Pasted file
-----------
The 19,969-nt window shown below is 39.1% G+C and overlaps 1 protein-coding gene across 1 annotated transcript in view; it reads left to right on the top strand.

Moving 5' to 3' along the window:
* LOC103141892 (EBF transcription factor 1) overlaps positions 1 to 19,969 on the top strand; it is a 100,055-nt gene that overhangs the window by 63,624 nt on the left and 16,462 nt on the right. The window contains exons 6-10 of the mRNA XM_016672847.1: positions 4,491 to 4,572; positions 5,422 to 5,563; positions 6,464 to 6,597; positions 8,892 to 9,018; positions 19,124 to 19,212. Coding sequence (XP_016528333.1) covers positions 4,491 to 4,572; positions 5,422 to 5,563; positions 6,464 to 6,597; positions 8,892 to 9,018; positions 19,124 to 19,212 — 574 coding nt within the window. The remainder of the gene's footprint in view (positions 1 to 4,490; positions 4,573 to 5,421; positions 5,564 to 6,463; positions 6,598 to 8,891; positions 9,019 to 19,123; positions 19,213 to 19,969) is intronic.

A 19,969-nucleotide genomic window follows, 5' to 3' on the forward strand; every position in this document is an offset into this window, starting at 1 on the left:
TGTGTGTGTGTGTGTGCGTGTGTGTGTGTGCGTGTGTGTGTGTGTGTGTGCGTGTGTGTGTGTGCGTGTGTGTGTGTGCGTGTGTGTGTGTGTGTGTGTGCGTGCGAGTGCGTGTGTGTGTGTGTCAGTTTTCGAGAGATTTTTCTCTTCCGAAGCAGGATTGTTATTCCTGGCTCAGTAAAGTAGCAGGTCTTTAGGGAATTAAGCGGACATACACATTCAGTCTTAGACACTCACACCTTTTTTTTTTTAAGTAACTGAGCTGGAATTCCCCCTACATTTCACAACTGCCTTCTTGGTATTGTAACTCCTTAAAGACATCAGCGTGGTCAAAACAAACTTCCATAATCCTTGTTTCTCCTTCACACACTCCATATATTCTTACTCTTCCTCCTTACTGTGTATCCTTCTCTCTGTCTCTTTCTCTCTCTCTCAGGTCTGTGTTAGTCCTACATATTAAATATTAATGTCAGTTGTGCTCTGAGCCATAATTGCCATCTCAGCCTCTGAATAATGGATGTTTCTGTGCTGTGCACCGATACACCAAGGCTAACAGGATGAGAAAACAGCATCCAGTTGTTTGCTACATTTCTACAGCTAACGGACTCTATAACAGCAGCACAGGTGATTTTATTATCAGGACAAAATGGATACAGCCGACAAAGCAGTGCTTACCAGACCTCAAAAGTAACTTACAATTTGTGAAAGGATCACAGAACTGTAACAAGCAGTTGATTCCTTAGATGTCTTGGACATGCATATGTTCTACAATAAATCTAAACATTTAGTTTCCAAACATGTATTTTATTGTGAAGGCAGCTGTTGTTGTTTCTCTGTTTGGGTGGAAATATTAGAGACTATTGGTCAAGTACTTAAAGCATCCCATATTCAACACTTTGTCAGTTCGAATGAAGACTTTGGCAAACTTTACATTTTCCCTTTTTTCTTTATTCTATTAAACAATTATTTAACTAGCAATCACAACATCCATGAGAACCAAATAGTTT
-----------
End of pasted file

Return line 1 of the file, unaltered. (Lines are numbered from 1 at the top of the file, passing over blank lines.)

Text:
The 19,969-nt window shown below is 39.1% G+C and overlaps 1 protein-coding gene across 1 annotated transcript in view; it reads left to right on the top strand.